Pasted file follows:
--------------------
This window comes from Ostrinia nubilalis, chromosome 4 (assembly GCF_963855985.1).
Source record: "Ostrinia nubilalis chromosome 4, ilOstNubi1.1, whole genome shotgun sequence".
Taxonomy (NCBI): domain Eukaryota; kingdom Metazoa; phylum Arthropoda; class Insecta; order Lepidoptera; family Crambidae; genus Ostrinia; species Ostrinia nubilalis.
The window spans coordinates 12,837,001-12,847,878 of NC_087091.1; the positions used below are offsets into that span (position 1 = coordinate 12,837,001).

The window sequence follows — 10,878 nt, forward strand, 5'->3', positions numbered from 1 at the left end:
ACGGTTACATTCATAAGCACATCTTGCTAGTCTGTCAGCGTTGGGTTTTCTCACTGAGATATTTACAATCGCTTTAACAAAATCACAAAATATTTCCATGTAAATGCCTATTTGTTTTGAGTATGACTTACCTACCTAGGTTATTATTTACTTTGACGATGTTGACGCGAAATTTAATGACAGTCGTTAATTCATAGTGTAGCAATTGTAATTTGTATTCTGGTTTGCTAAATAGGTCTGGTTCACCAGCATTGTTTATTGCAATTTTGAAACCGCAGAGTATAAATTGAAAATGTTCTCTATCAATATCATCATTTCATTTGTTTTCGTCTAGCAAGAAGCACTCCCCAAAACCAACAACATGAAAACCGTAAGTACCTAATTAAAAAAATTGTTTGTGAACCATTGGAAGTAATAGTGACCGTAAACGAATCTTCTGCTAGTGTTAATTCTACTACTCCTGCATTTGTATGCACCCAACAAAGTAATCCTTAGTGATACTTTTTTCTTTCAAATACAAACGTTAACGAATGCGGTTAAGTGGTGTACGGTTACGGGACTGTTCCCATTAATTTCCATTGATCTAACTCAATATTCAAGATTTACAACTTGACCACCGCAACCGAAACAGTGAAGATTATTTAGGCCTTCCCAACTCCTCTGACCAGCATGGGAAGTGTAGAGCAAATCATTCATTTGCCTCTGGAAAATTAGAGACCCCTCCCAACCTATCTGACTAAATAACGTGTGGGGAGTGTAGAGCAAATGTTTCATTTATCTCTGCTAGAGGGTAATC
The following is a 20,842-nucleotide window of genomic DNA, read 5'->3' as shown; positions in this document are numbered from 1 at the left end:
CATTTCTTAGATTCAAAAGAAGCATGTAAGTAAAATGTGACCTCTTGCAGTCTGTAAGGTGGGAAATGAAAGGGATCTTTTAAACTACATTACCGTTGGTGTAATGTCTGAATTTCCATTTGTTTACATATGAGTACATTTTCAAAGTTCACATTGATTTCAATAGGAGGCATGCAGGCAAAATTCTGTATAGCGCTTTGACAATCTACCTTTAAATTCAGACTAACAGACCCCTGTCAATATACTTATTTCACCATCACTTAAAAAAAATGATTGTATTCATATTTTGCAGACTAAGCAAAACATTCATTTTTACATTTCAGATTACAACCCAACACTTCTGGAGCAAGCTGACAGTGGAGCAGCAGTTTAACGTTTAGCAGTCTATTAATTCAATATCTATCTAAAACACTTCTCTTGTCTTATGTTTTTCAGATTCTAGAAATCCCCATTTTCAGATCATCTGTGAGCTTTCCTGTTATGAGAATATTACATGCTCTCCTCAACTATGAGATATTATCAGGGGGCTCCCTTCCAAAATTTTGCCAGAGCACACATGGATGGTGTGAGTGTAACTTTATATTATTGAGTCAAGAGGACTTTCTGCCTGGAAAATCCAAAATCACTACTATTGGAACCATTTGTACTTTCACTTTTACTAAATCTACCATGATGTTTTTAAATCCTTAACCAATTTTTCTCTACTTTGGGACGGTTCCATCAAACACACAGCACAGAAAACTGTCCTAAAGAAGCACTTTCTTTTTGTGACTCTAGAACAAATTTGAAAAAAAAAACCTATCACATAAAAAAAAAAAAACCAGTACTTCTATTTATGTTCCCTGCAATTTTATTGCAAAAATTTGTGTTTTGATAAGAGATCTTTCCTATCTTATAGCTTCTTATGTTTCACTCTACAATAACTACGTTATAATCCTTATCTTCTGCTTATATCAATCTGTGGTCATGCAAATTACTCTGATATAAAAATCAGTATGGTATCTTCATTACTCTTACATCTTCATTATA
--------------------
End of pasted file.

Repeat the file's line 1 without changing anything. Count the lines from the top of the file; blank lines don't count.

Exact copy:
This window comes from Ostrinia nubilalis, chromosome 4 (assembly GCF_963855985.1).